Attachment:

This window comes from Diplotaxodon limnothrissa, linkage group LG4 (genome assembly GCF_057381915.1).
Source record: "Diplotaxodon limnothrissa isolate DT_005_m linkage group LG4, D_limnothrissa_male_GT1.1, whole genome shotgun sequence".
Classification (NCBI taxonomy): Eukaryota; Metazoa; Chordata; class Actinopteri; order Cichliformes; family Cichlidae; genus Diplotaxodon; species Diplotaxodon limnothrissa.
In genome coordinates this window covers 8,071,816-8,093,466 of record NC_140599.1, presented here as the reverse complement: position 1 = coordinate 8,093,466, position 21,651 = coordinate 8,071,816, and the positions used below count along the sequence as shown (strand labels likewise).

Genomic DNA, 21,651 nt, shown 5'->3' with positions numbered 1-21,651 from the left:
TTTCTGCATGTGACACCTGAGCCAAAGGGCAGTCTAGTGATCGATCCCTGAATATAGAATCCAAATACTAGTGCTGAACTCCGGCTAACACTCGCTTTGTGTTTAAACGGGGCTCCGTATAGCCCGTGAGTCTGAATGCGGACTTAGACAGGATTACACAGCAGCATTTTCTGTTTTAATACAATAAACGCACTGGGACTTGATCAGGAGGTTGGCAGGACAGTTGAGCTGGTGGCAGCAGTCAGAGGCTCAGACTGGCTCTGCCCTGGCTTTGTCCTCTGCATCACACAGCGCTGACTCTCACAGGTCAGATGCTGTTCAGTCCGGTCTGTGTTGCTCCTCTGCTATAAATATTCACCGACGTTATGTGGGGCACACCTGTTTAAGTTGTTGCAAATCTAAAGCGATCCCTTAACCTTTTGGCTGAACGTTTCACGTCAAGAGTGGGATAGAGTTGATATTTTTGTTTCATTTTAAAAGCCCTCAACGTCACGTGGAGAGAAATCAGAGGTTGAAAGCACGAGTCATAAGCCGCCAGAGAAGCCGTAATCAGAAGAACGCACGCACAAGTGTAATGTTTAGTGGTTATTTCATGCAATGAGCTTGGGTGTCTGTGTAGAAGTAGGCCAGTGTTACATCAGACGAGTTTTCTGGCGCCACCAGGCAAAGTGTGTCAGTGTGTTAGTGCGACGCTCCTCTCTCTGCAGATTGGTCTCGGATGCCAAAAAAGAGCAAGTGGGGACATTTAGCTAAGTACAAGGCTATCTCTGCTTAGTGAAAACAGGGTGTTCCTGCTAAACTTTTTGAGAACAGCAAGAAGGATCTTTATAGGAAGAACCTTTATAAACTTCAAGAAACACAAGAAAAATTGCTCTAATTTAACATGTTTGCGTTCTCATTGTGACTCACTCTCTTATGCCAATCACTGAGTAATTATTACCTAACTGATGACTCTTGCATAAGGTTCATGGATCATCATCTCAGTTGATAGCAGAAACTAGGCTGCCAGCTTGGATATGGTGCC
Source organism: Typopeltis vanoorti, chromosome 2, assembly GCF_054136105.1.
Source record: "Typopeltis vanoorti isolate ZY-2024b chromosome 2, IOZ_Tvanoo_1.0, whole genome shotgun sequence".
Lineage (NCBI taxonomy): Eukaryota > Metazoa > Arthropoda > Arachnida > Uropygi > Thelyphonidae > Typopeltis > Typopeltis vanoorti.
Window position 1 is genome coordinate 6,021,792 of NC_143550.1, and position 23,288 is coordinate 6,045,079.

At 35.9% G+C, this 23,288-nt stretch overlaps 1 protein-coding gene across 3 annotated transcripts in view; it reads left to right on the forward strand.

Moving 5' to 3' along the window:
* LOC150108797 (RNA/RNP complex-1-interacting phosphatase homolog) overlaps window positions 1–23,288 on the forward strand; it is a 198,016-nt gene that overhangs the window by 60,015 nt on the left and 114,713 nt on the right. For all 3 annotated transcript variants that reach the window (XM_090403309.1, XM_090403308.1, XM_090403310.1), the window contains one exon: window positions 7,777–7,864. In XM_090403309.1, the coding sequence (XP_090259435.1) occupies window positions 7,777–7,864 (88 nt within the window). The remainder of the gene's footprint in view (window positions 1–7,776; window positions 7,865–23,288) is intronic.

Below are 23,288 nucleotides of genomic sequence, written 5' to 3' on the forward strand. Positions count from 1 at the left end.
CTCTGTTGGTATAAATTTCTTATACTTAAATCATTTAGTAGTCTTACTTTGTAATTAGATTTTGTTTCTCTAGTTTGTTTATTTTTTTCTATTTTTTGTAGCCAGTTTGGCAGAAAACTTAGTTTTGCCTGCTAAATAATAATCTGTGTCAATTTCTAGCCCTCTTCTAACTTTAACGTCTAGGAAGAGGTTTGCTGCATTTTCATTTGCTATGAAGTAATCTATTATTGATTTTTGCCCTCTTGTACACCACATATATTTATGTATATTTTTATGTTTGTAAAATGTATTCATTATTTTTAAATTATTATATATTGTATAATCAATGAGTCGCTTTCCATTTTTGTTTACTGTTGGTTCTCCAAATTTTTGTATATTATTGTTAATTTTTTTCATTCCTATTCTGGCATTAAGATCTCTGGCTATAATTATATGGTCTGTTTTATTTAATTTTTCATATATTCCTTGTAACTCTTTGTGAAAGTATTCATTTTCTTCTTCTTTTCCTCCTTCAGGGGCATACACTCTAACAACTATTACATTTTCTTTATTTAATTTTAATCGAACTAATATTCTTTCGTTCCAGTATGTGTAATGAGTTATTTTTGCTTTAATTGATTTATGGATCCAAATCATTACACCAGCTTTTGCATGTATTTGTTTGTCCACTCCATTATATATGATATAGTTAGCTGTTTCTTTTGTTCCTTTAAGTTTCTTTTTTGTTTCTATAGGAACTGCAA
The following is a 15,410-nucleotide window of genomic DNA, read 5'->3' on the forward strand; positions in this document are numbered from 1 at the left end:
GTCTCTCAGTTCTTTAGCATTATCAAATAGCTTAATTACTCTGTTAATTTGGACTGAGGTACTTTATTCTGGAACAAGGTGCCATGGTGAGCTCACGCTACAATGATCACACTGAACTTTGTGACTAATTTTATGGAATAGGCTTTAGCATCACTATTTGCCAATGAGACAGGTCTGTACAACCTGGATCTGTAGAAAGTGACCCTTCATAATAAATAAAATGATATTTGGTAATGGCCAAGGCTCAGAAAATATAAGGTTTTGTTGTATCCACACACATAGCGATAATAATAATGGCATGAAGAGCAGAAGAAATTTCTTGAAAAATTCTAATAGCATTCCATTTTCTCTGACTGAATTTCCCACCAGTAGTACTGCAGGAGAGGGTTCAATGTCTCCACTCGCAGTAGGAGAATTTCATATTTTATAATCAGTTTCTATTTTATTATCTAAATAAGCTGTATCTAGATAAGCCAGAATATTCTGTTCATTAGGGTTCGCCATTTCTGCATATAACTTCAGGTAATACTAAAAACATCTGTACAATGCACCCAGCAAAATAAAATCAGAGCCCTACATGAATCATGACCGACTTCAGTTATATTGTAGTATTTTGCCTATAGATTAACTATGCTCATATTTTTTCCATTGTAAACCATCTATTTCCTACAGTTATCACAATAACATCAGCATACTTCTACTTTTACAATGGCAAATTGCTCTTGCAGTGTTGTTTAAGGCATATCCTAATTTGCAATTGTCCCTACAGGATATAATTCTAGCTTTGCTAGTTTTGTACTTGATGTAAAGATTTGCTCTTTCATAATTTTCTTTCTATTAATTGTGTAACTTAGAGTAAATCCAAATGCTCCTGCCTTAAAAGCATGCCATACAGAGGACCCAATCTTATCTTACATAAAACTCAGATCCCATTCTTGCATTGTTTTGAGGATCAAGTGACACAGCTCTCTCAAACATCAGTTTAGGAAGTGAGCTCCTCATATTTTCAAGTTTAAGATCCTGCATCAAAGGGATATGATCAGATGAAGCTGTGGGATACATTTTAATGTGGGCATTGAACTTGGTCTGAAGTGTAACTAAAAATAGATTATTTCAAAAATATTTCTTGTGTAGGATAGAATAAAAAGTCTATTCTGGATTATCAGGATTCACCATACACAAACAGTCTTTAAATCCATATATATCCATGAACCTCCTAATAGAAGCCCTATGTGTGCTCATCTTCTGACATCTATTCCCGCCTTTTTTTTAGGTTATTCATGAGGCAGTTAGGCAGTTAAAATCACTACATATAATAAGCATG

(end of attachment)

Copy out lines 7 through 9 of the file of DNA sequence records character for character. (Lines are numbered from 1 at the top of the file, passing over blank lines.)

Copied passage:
Source organism: Typopeltis vanoorti, chromosome 2, assembly GCF_054136105.1.
Source record: "Typopeltis vanoorti isolate ZY-2024b chromosome 2, IOZ_Tvanoo_1.0, whole genome shotgun sequence".
Lineage (NCBI taxonomy): Eukaryota > Metazoa > Arthropoda > Arachnida > Uropygi > Thelyphonidae > Typopeltis > Typopeltis vanoorti.